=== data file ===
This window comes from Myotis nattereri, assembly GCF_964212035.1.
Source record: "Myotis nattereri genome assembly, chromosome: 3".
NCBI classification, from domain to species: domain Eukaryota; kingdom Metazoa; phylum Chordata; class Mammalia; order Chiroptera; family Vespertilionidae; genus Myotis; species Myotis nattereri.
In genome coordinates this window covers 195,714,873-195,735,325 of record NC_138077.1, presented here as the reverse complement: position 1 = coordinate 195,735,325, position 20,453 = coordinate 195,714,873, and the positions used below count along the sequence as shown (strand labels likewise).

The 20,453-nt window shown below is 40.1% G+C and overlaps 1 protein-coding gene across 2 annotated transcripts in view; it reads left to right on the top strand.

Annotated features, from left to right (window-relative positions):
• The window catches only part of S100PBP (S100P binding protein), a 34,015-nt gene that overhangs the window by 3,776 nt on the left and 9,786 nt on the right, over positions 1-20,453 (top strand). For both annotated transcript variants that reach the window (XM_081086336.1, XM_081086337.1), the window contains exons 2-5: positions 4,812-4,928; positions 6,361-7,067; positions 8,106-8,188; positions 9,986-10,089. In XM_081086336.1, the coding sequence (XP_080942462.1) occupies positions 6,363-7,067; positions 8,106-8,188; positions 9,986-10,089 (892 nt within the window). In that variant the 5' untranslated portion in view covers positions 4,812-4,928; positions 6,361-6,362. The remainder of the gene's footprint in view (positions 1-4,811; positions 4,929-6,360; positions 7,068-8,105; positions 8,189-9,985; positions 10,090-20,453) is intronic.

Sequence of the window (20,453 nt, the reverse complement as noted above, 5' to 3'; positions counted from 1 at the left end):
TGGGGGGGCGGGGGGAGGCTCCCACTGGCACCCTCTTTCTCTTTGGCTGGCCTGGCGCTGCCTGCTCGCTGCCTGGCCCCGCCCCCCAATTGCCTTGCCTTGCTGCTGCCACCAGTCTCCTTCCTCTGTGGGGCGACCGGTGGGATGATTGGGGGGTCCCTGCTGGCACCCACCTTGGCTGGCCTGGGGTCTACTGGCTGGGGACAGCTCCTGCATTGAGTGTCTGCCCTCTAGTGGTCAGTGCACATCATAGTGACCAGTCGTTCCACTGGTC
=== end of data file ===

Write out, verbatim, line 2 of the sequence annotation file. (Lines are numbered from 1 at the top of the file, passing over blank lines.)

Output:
Source record: "Myotis nattereri genome assembly, chromosome: 3".